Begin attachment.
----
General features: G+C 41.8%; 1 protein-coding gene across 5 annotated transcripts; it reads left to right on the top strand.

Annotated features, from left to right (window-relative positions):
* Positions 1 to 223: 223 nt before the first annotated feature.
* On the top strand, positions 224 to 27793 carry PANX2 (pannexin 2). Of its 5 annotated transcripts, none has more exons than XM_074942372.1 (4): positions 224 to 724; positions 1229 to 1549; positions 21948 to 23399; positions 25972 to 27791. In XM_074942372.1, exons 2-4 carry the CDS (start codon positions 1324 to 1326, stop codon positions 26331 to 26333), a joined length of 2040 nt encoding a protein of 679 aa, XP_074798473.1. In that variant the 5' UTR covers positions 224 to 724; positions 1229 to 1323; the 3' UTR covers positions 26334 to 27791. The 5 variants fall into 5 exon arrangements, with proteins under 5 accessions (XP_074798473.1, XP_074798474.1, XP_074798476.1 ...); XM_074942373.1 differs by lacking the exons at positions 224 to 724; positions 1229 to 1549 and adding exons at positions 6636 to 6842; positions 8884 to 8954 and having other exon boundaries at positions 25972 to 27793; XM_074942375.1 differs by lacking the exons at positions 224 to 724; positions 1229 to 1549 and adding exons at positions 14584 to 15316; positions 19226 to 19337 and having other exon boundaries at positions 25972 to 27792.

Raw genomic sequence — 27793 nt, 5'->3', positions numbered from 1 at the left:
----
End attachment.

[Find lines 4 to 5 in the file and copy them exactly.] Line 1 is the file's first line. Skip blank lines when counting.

* On the top strand, positions 224 to 27793 carry PANX2 (pannexin 2). Of its 5 annotated transcripts, none has more exons than XM_074942372.1 (4): positions 224 to 724; positions 1229 to 1549; positions 21948 to 23399; positions 25972 to 27791. In XM_074942372.1, exons 2-4 carry the CDS (start codon positions 1324 to 1326, stop codon positions 26331 to 26333), a joined length of 2040 nt encoding a protein of 679 aa, XP_074798473.1. In that variant the 5' UTR covers positions 224 to 724; positions 1229 to 1323; the 3' UTR covers positions 26334 to 27791. The 5 variants fall into 5 exon arrangements, with proteins under 5 accessions (XP_074798473.1, XP_074798474.1, XP_074798476.1 ...); XM_074942373.1 differs by lacking the exons at positions 224 to 724; positions 1229 to 1549 and adding exons at positions 6636 to 6842; positions 8884 to 8954 and having other exon boundaries at positions 25972 to 27793; XM_074942375.1 differs by lacking the exons at positions 224 to 724; positions 1229 to 1549 and adding exons at positions 14584 to 15316; positions 19226 to 19337 and having other exon boundaries at positions 25972 to 27792.

Raw genomic sequence — 27793 nt, 5'->3', positions numbered from 1 at the left: